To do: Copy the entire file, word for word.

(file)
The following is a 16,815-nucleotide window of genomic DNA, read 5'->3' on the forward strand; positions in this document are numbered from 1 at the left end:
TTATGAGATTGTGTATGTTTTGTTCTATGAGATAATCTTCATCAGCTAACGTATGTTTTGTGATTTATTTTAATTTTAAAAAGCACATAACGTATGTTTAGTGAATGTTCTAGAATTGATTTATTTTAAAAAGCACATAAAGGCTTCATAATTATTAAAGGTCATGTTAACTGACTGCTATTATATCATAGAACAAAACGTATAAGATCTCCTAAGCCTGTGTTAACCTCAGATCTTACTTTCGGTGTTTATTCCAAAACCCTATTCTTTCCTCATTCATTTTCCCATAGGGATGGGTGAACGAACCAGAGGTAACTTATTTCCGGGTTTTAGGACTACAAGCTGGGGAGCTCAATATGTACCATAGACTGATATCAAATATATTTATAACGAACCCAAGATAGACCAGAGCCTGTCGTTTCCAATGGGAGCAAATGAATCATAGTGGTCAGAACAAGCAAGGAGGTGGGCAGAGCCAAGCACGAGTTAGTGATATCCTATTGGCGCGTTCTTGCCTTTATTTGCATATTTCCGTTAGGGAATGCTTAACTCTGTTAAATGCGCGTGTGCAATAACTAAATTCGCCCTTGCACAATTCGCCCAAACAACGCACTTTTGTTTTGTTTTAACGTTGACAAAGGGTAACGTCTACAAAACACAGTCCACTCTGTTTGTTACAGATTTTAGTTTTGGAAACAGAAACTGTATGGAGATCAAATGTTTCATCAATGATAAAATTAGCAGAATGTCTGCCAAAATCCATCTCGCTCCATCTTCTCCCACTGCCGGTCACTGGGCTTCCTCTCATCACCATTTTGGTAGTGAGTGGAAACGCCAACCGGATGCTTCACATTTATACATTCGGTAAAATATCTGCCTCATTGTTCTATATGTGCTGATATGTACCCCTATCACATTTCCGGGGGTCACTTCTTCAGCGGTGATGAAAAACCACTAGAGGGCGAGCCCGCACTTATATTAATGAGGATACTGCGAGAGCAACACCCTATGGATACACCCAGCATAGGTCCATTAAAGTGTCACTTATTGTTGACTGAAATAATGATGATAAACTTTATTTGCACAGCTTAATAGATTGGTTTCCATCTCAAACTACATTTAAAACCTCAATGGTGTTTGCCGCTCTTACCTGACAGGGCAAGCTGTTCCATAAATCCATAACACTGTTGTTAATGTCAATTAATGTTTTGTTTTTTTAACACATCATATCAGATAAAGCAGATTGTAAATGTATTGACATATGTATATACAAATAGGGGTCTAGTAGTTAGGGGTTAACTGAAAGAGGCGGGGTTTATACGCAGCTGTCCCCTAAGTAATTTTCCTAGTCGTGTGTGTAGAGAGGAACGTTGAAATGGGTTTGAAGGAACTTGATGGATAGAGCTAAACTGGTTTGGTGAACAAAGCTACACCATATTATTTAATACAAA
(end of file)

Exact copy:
The following is a 16,815-nucleotide window of genomic DNA, read 5'->3' on the forward strand; positions in this document are numbered from 1 at the left end:
TTATGAGATTGTGTATGTTTTGTTCTATGAGATAATCTTCATCAGCTAACGTATGTTTTGTGATTTATTTTAATTTTAAAAAGCACATAACGTATGTTTAGTGAATGTTCTAGAATTGATTTATTTTAAAAAGCACATAAAGGCTTCATAATTATTAAAGGTCATGTTAACTGACTGCTATTATATCATAGAACAAAACGTATAAGATCTCCTAAGCCTGTGTTAACCTCAGATCTTACTTTCGGTGTTTATTCCAAAACCCTATTCTTTCCTCATTCATTTTCCCATAGGGATGGGTGAACGAACCAGAGGTAACTTATTTCCGGGTTTTAGGACTACAAGCTGGGGAGCTCAATATGTACCATAGACTGATATCAAATATATTTATAACGAACCCAAGATAGACCAGAGCCTGTCGTTTCCAATGGGAGCAAATGAATCATAGTGGTCAGAACAAGCAAGGAGGTGGGCAGAGCCAAGCACGAGTTAGTGATATCCTATTGGCGCGTTCTTGCCTTTATTTGCATATTTCCGTTAGGGAATGCTTAACTCTGTTAAATGCGCGTGTGCAATAACTAAATTCGCCCTTGCACAATTCGCCCAAACAACGCACTTTTGTTTTGTTTTAACGTTGACAAAGGGTAACGTCTACAAAACACAGTCCACTCTGTTTGTTACAGATTTTAGTTTTGGAAACAGAAACTGTATGGAGATCAAATGTTTCATCAATGATAAAATTAGCAGAATGTCTGCCAAAATCCATCTCGCTCCATCTTCTCCCACTGCCGGTCACTGGGCTTCCTCTCATCACCATTTTGGTAGTGAGTGGAAACGCCAACCGGATGCTTCACATTTATACATTCGGTAAAATATCTGCCTCATTGTTCTATATGTGCTGATATGTACCCCTATCACATTTCCGGGGGTCACTTCTTCAGCGGTGATGAAAAACCACTAGAGGGCGAGCCCGCACTTATATTAATGAGGATACTGCGAGAGCAACACCCTATGGATACACCCAGCATAGGTCCATTAAAGTGTCACTTATTGTTGACTGAAATAATGATGATAAACTTTATTTGCACAGCTTAATAGATTGGTTTCCATCTCAAACTACATTTAAAACCTCAATGGTGTTTGCCGCTCTTACCTGACAGGGCAAGCTGTTCCATAAATCCATAACACTGTTGTTAATGTCAATTAATGTTTTGTTTTTTTAACACATCATATCAGATAAAGCAGATTGTAAATGTATTGACATATGTATATACAAATAGGGGTCTAGTAGTTAGGGGTTAACTGAAAGAGGCGGGGTTTATACGCAGCTGTCCCCTAAGTAATTTTCCTAGTCGTGTGTGTAGAGAGGAACGTTGAAATGGGTTTGAAGGAACTTGATGGATAGAGCTAAACTGGTTTGGTGAACAAAGCTACACCATATTATTTAATACAAA